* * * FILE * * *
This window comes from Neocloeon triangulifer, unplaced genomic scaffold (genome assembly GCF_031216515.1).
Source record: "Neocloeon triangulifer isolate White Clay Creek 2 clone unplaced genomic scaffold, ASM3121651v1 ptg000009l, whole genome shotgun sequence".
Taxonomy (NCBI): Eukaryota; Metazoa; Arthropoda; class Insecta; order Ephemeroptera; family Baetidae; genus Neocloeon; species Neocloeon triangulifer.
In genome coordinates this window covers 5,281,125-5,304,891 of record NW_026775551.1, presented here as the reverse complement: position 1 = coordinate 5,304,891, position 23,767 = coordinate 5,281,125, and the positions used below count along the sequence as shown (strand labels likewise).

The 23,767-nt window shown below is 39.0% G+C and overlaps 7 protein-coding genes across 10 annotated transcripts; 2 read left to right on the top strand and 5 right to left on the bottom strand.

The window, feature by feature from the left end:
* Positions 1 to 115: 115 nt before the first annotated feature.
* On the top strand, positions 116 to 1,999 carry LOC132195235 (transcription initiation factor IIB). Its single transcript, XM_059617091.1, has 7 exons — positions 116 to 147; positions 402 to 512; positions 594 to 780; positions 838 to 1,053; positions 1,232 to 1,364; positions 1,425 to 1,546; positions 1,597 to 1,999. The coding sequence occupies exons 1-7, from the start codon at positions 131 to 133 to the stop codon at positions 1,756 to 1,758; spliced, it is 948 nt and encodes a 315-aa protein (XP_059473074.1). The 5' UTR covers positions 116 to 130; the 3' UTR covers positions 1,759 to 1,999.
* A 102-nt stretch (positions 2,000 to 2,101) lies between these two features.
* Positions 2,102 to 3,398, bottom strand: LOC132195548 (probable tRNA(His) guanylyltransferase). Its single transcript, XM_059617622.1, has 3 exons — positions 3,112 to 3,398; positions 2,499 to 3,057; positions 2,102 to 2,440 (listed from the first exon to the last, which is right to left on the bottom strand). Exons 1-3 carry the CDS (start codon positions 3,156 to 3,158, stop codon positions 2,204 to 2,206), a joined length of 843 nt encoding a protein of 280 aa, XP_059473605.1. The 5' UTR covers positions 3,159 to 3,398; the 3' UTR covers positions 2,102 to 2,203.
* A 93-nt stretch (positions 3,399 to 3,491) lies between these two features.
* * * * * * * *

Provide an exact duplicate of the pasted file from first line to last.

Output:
This window comes from Neocloeon triangulifer, unplaced genomic scaffold (genome assembly GCF_031216515.1).
Source record: "Neocloeon triangulifer isolate White Clay Creek 2 clone unplaced genomic scaffold, ASM3121651v1 ptg000009l, whole genome shotgun sequence".
Taxonomy (NCBI): Eukaryota; Metazoa; Arthropoda; class Insecta; order Ephemeroptera; family Baetidae; genus Neocloeon; species Neocloeon triangulifer.
In genome coordinates this window covers 5,281,125-5,304,891 of record NW_026775551.1, presented here as the reverse complement: position 1 = coordinate 5,304,891, position 23,767 = coordinate 5,281,125, and the positions used below count along the sequence as shown (strand labels likewise).

The 23,767-nt window shown below is 39.0% G+C and overlaps 7 protein-coding genes across 10 annotated transcripts; 2 read left to right on the top strand and 5 right to left on the bottom strand.

The window, feature by feature from the left end:
* Positions 1 to 115: 115 nt before the first annotated feature.
* On the top strand, positions 116 to 1,999 carry LOC132195235 (transcription initiation factor IIB). Its single transcript, XM_059617091.1, has 7 exons — positions 116 to 147; positions 402 to 512; positions 594 to 780; positions 838 to 1,053; positions 1,232 to 1,364; positions 1,425 to 1,546; positions 1,597 to 1,999. The coding sequence occupies exons 1-7, from the start codon at positions 131 to 133 to the stop codon at positions 1,756 to 1,758; spliced, it is 948 nt and encodes a 315-aa protein (XP_059473074.1). The 5' UTR covers positions 116 to 130; the 3' UTR covers positions 1,759 to 1,999.
* A 102-nt stretch (positions 2,000 to 2,101) lies between these two features.
* Positions 2,102 to 3,398, bottom strand: LOC132195548 (probable tRNA(His) guanylyltransferase). Its single transcript, XM_059617622.1, has 3 exons — positions 3,112 to 3,398; positions 2,499 to 3,057; positions 2,102 to 2,440 (listed from the first exon to the last, which is right to left on the bottom strand). Exons 1-3 carry the CDS (start codon positions 3,156 to 3,158, stop codon positions 2,204 to 2,206), a joined length of 843 nt encoding a protein of 280 aa, XP_059473605.1. The 5' UTR covers positions 3,159 to 3,398; the 3' UTR covers positions 2,102 to 2,203.
* A 93-nt stretch (positions 3,399 to 3,491) lies between these two features.